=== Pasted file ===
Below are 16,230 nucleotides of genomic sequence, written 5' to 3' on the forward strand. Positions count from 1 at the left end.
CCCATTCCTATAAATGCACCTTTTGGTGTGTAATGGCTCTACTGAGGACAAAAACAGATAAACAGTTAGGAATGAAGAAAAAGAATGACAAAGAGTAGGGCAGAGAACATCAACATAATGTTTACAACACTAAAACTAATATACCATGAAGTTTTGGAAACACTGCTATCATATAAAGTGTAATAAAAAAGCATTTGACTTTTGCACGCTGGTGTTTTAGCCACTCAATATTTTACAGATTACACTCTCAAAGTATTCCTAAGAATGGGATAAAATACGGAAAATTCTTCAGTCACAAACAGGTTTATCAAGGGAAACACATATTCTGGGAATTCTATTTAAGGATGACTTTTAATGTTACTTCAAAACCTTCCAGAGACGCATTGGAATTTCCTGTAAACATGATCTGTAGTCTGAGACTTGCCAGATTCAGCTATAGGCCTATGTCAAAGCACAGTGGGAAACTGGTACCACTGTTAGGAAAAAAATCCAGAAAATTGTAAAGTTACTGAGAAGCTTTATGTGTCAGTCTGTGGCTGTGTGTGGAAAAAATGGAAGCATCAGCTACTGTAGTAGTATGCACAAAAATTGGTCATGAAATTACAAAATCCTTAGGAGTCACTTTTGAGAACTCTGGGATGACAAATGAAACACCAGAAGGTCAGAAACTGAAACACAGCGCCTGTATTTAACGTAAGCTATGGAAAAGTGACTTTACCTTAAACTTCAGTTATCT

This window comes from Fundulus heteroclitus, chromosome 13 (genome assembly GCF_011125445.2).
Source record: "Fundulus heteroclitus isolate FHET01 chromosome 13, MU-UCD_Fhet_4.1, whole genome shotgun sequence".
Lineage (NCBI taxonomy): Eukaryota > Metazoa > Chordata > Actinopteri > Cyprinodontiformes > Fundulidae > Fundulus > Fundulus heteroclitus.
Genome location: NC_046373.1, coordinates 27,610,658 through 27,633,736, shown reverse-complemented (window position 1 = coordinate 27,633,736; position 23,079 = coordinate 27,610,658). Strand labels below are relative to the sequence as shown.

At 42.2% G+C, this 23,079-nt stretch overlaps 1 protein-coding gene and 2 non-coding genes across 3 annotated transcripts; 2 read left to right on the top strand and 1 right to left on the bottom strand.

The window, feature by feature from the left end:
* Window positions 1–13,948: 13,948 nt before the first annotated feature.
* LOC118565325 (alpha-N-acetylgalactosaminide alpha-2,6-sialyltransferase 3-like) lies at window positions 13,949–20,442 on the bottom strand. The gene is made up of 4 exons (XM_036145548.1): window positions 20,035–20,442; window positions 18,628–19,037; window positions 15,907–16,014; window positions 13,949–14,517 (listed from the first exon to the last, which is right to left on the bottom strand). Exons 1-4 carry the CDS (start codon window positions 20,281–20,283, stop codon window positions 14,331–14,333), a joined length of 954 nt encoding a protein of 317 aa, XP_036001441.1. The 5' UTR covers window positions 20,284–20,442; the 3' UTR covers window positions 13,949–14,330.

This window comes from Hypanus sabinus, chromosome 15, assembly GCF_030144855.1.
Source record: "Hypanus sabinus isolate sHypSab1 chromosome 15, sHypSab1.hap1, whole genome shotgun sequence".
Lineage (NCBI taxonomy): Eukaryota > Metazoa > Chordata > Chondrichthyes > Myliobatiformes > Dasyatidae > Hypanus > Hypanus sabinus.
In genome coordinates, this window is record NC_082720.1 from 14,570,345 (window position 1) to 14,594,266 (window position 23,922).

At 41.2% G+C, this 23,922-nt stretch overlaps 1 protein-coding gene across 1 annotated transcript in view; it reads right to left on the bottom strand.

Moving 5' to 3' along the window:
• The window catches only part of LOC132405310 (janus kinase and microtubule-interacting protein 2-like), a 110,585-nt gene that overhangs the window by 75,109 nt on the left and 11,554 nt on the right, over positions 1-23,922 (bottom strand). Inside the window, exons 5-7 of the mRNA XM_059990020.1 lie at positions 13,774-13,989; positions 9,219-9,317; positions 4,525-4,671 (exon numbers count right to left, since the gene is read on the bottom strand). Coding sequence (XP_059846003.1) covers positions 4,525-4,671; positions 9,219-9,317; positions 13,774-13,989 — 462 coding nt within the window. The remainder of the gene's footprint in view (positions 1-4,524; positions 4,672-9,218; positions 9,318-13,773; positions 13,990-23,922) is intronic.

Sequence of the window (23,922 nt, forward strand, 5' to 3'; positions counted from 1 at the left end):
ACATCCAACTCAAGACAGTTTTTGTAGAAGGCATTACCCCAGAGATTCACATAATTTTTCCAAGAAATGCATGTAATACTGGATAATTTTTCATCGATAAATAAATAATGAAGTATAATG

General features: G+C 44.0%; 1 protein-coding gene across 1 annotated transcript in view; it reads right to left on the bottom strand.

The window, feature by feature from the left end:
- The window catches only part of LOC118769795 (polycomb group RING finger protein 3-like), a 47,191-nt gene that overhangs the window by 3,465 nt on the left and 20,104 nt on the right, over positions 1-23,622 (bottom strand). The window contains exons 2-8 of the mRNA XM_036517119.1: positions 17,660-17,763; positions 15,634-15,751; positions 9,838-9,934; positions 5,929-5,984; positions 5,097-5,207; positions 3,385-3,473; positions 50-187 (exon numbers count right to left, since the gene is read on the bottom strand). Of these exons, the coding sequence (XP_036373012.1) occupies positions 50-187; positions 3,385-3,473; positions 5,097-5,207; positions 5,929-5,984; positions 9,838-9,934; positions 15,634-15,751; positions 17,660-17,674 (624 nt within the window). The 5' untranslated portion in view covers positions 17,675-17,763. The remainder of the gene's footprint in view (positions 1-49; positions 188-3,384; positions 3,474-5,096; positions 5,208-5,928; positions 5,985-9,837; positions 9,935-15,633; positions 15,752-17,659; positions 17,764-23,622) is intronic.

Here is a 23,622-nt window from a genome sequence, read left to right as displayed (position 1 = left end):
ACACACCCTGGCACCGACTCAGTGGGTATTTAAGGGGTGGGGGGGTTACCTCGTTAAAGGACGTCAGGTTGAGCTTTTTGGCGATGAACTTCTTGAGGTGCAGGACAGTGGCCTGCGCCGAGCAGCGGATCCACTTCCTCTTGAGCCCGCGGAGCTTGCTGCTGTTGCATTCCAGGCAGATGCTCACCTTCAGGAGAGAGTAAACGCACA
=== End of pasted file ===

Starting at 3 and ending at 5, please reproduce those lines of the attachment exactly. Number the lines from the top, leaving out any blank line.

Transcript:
This window comes from Fundulus heteroclitus, chromosome 13 (genome assembly GCF_011125445.2).
Source record: "Fundulus heteroclitus isolate FHET01 chromosome 13, MU-UCD_Fhet_4.1, whole genome shotgun sequence".
Lineage (NCBI taxonomy): Eukaryota > Metazoa > Chordata > Actinopteri > Cyprinodontiformes > Fundulidae > Fundulus > Fundulus heteroclitus.